For your doctor to diagnose you with Alzheimer’s, an individual will have experienced a decline in their cognitive and behavior functions.
Signs and symptoms of Alzheimer’s vary from person to person and should be monitored by both close family or friends and a medical professional.
Symptoms of Alzheimer’s
If you are experiencing any of the following symptoms, please speak with your doctor. Symptoms of Alzheimer’s include:
- Forgetting common functions, such as daily tasks or where something is placed within their own home.
- Repeating themselves multiple times or forgetting conversations that they have previously had.
- Losing their sense of direction on a route that they have been on many times.
- Reasoning may be impaired. For example, they may have poor decision-making skills or inability to make important decisions for themselves.
- Impaired vision and motor functions, such as slurring words or the inability to recognize certain familiar objects or faces.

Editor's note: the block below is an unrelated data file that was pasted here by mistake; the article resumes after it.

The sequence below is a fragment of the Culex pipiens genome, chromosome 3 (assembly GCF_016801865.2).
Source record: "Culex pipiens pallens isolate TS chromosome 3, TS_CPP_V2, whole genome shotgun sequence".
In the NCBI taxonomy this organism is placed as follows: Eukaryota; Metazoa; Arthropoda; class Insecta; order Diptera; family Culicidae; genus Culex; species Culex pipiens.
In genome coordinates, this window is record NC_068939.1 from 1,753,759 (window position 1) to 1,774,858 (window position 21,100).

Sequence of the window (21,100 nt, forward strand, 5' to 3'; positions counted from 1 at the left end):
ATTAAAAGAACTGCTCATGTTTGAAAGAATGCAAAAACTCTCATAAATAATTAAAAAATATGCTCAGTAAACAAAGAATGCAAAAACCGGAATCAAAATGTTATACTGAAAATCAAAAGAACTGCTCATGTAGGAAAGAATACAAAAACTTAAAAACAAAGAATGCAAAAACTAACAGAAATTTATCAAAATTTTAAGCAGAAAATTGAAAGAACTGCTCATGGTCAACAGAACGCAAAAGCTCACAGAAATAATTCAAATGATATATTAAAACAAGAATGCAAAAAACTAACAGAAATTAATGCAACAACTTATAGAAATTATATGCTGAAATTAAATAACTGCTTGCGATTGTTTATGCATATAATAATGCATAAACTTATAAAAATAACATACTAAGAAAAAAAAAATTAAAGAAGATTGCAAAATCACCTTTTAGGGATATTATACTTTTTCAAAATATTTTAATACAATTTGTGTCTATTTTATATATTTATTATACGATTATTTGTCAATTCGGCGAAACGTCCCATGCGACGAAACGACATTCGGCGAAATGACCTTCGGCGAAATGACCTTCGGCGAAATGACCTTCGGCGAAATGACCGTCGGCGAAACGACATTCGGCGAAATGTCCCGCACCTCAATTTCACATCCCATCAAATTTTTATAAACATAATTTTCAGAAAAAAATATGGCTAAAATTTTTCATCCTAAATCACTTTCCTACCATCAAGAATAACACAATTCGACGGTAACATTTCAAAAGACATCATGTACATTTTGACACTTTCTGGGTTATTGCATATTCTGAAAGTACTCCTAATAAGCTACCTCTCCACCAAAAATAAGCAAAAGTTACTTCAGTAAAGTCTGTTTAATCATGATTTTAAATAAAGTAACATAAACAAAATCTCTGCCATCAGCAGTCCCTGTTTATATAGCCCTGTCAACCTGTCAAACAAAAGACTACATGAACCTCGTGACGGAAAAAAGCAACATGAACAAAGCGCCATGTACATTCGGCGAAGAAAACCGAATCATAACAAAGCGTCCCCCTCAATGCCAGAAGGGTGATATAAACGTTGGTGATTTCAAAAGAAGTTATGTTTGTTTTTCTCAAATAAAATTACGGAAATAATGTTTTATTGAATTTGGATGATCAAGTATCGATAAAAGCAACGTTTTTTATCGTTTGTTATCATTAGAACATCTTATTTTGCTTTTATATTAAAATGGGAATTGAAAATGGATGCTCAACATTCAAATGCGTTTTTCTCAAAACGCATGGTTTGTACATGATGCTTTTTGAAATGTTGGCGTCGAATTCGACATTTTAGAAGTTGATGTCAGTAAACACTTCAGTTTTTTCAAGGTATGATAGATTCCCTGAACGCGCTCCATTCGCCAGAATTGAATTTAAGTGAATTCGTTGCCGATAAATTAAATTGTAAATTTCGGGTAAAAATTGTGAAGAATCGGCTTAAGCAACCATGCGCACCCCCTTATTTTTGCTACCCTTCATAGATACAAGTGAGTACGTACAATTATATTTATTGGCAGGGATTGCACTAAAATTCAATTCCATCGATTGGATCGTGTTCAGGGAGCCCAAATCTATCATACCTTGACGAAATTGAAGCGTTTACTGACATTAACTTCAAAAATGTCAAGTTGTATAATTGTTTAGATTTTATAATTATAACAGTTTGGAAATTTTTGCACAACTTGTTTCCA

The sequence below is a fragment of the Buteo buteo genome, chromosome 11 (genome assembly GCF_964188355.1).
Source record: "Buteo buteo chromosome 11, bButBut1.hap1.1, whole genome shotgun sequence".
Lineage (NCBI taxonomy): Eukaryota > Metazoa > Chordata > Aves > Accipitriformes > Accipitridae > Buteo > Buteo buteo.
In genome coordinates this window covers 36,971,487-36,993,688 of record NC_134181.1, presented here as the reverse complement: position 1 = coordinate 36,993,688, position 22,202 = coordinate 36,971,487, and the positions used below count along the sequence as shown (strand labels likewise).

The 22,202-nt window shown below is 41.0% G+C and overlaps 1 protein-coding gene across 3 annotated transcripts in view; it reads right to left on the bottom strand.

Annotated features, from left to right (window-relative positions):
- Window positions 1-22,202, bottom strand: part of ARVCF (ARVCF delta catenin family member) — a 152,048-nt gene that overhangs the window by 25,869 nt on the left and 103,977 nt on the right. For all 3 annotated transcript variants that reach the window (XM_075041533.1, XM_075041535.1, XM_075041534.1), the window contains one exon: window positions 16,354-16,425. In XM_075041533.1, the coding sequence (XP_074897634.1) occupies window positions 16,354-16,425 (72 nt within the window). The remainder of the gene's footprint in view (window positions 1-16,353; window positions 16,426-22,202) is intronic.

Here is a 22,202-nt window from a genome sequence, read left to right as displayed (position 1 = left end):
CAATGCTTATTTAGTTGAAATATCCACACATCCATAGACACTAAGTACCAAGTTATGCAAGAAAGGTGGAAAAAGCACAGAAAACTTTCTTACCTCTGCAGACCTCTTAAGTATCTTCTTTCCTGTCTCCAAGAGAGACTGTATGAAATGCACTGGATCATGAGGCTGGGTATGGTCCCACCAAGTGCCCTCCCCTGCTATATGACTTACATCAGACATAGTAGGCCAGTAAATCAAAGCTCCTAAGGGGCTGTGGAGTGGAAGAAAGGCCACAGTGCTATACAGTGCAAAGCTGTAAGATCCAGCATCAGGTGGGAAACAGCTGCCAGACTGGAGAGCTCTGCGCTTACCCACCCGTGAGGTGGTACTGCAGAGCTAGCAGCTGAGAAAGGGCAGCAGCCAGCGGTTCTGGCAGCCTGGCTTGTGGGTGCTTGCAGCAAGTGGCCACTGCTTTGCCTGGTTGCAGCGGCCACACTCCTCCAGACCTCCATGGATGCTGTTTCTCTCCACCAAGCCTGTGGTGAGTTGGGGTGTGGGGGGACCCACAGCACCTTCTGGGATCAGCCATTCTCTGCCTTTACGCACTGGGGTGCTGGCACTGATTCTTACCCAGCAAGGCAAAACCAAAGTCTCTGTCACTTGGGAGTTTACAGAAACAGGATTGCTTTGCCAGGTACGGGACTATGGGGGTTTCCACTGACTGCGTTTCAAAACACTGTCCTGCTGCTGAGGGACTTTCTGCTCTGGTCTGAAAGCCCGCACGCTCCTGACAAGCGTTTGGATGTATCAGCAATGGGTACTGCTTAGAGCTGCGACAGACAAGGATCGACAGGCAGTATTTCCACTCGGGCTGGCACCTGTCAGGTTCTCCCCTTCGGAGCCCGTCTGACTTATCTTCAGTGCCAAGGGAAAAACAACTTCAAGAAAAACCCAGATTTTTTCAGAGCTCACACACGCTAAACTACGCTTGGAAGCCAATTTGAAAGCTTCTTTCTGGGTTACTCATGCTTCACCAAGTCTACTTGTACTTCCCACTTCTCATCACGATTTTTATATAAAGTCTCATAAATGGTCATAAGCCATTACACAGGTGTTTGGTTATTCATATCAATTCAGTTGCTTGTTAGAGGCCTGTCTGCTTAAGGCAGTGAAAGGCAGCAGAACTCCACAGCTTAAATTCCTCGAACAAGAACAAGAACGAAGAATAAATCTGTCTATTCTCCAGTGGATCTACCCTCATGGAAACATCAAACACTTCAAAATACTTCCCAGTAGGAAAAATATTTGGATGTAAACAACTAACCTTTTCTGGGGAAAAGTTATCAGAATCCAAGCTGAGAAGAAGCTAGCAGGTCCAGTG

- Changes in personality and behavior such as increased aggression, lack of motivation or a drastic change in their character.
Although all these symptoms can be present, Alzheimer’s is most commonly linked to the loss of memory. As time goes on and an individuals Alzheimer’s disease progresses, he or she may experience more server symptoms. If symptoms begin to interfere with daily life, speak with your doctor about treatment to negate these symptoms.
During challenging times, it is possible to find relief with a caregiver. Caregiver’s can provide relief for the individual that has Alzheimer’s as well as their family members. During your time with a caregiver, he or she can help with meal preparation, light housekeeping, companionship, medication reminders and personal care. A caregiver can ensure that the individual with Alzheimer’s is taking their medicine, eating well and taking care of themselves. With the help of a caregiver and medicine, symptoms of Alzheimer’s will no longer run your life.